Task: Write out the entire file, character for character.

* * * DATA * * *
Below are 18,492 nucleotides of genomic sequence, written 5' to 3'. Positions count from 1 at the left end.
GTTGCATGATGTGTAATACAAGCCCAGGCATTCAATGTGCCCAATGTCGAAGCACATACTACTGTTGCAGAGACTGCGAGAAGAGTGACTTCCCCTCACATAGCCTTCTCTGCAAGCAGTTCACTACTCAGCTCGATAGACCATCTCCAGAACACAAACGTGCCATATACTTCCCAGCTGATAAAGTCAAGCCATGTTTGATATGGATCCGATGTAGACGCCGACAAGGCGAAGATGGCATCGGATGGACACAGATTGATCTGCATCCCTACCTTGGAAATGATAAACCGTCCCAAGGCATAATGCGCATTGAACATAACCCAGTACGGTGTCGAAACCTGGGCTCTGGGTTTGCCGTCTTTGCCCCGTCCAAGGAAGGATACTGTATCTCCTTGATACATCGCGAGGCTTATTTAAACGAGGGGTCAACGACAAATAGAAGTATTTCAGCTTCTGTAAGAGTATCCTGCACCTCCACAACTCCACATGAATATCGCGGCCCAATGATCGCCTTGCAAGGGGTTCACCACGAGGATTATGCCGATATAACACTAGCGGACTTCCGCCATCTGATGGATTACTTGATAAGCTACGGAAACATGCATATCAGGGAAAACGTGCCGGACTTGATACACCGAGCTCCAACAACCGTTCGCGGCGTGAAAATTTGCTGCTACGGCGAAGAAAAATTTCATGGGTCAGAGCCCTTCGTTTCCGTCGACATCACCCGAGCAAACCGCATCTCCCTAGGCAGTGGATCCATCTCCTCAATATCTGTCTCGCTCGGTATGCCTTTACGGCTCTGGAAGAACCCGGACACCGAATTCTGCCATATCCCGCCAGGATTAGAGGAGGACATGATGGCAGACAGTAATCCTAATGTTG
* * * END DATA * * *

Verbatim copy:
Below are 18,492 nucleotides of genomic sequence, written 5' to 3'. Positions count from 1 at the left end.
GTTGCATGATGTGTAATACAAGCCCAGGCATTCAATGTGCCCAATGTCGAAGCACATACTACTGTTGCAGAGACTGCGAGAAGAGTGACTTCCCCTCACATAGCCTTCTCTGCAAGCAGTTCACTACTCAGCTCGATAGACCATCTCCAGAACACAAACGTGCCATATACTTCCCAGCTGATAAAGTCAAGCCATGTTTGATATGGATCCGATGTAGACGCCGACAAGGCGAAGATGGCATCGGATGGACACAGATTGATCTGCATCCCTACCTTGGAAATGATAAACCGTCCCAAGGCATAATGCGCATTGAACATAACCCAGTACGGTGTCGAAACCTGGGCTCTGGGTTTGCCGTCTTTGCCCCGTCCAAGGAAGGATACTGTATCTCCTTGATACATCGCGAGGCTTATTTAAACGAGGGGTCAACGACAAATAGAAGTATTTCAGCTTCTGTAAGAGTATCCTGCACCTCCACAACTCCACATGAATATCGCGGCCCAATGATCGCCTTGCAAGGGGTTCACCACGAGGATTATGCCGATATAACACTAGCGGACTTCCGCCATCTGATGGATTACTTGATAAGCTACGGAAACATGCATATCAGGGAAAACGTGCCGGACTTGATACACCGAGCTCCAACAACCGTTCGCGGCGTGAAAATTTGCTGCTACGGCGAAGAAAAATTTCATGGGTCAGAGCCCTTCGTTTCCGTCGACATCACCCGAGCAAACCGCATCTCCCTAGGCAGTGGATCCATCTCCTCAATATCTGTCTCGCTCGGTATGCCTTTACGGCTCTGGAAGAACCCGGACACCGAATTCTGCCATATCCCGCCAGGATTAGAGGAGGACATGATGGCAGACAGTAATCCTAATGTTG